Social interactions between individuals do not occur in a void. Nor do they take place on a pre-existing fixed social network. Real social behaviour can be understood both to take place on, and to bring about, a complex set of overlapping topologies best described by a multilayer network in which different layers indicate different modes of interaction. Here we distinguish between the milieu within which social organisation is embedded and the transactional relationships that constitute this social organisation. While both can be represented by network structures, their topologies will not necessarily be the same. Researchers in various domains have realised the importance of the context in which individuals are embedded in shaping properties of the functional transactions in which they choose to engage. We review several examples of the relationship between milieu and function and propose a conceptual framework that may help advance our understanding of how social organisation can occur as a result of self-organisation and adaptation.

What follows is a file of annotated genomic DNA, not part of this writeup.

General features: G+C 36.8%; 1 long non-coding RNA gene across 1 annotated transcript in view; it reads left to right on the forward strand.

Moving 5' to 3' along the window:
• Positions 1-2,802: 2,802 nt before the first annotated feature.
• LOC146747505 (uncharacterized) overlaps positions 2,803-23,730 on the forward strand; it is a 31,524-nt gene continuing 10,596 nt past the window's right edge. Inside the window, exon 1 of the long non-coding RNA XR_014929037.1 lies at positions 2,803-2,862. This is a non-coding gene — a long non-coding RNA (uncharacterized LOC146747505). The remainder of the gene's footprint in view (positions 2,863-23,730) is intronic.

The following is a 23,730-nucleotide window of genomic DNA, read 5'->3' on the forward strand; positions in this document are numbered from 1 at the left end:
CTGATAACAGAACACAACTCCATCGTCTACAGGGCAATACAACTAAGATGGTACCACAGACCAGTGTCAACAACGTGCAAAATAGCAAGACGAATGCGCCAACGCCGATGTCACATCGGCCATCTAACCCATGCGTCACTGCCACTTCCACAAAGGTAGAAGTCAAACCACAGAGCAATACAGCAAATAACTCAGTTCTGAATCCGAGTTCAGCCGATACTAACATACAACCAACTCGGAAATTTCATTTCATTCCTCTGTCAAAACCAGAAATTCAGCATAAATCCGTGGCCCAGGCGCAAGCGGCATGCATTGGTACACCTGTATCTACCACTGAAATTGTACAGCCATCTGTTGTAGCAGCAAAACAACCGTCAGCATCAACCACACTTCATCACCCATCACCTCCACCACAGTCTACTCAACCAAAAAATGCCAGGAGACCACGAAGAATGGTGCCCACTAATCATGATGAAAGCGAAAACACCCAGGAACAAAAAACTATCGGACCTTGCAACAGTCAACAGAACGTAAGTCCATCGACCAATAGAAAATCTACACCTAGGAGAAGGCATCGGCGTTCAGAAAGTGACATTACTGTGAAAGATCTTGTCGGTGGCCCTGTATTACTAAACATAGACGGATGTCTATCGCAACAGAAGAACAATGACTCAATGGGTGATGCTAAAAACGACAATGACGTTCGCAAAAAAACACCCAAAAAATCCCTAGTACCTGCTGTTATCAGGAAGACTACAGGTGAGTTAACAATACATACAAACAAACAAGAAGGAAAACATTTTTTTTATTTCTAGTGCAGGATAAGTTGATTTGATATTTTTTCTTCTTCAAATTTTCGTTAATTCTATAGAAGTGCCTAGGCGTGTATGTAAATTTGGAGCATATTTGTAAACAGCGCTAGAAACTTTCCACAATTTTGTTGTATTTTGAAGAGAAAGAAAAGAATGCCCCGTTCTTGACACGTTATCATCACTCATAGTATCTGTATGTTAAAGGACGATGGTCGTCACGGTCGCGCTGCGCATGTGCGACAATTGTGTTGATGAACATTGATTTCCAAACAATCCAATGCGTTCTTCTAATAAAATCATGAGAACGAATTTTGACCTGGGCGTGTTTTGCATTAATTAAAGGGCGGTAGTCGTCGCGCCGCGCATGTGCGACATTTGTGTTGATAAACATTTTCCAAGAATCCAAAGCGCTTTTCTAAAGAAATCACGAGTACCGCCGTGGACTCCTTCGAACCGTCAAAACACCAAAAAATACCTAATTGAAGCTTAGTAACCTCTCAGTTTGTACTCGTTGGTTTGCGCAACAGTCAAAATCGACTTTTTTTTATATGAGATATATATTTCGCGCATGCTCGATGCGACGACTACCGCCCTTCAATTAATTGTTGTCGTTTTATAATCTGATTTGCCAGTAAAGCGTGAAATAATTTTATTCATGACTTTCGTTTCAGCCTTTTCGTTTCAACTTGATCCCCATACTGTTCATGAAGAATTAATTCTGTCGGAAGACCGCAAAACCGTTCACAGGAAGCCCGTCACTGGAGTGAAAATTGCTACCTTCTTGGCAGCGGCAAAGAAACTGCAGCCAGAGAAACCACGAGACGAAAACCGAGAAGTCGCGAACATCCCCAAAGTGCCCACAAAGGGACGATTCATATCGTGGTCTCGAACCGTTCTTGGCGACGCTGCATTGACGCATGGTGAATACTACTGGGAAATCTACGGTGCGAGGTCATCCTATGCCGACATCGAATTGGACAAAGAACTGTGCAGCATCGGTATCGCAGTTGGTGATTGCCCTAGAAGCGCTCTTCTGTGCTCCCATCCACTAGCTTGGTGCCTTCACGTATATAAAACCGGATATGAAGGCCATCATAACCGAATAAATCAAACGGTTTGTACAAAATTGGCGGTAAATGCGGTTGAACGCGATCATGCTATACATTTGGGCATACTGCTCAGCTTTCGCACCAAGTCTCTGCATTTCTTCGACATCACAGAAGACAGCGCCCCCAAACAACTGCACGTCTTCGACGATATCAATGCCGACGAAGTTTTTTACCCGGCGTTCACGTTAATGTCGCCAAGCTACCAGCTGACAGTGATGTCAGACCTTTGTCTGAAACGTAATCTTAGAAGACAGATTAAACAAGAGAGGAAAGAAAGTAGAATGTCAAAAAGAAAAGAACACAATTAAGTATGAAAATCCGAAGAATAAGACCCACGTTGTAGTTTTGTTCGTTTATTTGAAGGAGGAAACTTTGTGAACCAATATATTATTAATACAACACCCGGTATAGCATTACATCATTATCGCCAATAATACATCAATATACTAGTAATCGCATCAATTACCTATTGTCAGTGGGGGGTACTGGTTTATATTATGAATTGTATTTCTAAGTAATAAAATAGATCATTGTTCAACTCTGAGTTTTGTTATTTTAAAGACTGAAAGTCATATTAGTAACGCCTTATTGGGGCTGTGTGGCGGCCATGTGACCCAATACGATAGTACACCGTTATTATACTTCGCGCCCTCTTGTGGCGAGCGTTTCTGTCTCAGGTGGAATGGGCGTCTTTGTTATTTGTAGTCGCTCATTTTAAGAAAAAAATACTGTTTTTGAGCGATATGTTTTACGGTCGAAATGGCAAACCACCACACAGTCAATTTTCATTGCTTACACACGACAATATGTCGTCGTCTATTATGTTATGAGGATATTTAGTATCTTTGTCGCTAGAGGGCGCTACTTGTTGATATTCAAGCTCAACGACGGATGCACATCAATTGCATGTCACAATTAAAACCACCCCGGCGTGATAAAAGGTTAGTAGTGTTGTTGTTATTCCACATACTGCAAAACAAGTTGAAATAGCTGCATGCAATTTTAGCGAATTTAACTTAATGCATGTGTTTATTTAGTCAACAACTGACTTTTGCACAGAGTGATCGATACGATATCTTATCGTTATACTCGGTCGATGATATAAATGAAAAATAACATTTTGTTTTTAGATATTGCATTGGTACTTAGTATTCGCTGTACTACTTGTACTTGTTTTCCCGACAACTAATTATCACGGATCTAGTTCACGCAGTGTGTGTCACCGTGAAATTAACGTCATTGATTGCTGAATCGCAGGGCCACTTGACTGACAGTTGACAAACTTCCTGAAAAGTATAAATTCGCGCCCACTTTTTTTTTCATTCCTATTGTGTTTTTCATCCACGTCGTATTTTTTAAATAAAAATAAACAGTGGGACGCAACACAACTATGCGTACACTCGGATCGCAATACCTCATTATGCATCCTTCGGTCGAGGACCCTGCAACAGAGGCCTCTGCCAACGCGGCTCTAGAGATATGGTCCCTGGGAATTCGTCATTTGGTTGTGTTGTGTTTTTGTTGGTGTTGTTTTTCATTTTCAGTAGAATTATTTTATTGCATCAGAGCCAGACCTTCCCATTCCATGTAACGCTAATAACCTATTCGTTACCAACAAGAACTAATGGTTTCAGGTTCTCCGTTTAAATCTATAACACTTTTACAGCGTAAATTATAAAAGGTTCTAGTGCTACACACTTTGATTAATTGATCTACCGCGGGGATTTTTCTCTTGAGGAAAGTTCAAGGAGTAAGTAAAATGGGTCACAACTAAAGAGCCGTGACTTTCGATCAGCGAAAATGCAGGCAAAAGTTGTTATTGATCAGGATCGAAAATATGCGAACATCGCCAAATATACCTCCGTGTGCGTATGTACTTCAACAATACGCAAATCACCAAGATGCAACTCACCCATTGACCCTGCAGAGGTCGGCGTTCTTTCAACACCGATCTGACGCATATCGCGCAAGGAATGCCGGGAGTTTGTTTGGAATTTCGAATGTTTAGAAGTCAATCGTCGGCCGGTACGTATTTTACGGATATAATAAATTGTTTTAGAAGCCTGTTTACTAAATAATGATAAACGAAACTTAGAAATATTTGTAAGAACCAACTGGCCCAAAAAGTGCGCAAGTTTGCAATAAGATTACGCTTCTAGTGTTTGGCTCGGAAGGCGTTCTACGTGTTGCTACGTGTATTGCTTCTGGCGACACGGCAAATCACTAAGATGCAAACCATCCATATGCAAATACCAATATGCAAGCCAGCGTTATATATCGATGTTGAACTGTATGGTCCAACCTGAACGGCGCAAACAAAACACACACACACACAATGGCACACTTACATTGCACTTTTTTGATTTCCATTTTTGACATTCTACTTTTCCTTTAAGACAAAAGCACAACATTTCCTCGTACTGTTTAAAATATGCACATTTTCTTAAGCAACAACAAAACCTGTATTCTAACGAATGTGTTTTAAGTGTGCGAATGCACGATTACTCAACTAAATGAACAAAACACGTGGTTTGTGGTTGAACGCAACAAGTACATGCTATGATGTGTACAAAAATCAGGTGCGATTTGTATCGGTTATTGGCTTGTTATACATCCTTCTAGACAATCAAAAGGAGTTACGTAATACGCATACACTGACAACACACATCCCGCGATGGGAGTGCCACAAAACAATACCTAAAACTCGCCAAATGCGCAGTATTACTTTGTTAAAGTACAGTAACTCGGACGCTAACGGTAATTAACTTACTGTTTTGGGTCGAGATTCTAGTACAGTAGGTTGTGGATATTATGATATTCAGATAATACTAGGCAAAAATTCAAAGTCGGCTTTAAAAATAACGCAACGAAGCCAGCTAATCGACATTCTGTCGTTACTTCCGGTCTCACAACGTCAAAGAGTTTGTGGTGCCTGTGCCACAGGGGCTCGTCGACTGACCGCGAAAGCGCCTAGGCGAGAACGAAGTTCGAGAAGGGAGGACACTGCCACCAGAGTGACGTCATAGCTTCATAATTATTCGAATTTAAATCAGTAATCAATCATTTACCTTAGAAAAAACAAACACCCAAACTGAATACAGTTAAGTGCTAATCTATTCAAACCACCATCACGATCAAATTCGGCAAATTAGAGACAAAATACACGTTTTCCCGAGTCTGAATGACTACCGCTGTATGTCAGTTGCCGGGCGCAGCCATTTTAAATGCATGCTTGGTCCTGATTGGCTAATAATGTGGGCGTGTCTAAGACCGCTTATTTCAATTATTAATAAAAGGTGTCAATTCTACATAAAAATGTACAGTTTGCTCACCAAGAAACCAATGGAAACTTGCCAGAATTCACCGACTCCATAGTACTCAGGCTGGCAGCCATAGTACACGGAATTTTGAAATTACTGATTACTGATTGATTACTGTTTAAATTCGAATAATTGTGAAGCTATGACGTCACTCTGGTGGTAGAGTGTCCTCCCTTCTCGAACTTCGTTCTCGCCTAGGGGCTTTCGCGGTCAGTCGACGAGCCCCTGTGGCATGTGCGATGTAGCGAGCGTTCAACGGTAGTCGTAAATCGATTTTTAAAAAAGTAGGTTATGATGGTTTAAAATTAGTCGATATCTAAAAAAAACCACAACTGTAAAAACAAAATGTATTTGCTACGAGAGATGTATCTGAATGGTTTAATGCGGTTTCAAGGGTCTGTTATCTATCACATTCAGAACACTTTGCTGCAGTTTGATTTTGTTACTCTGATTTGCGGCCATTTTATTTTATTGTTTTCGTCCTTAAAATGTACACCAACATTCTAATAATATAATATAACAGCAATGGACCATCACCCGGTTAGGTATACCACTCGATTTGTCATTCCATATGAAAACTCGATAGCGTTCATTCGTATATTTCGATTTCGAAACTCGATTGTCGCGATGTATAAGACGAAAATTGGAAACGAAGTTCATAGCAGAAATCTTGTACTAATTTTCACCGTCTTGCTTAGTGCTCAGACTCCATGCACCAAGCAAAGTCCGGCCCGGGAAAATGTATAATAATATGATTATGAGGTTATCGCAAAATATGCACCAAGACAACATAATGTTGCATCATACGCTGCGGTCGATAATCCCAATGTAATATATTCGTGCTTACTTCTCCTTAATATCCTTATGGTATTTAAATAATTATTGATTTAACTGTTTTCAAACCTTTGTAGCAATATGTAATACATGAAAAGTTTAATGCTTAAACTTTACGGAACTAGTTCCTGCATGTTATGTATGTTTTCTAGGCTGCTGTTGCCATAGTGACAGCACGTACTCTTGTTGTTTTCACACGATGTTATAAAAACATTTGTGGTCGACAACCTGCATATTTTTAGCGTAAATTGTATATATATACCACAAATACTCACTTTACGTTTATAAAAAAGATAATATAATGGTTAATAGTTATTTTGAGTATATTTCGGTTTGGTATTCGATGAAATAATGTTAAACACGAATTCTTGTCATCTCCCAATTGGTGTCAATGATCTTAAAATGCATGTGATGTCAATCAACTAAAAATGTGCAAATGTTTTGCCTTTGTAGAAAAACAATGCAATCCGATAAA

|Title of host publication||Workshop Proceedings of the Ninth European Conference on Artificial Life (ECAL 2007): The Emergence of Social Behaviour|
|Editors||Markus Waibel, Sara Mitri, Julien Hubert, Danesh Tarapore|
|Number of pages||11|
|Publication status||Published - 2007|
Bibliographical noteEvent date: 10th September, 2007
- social networks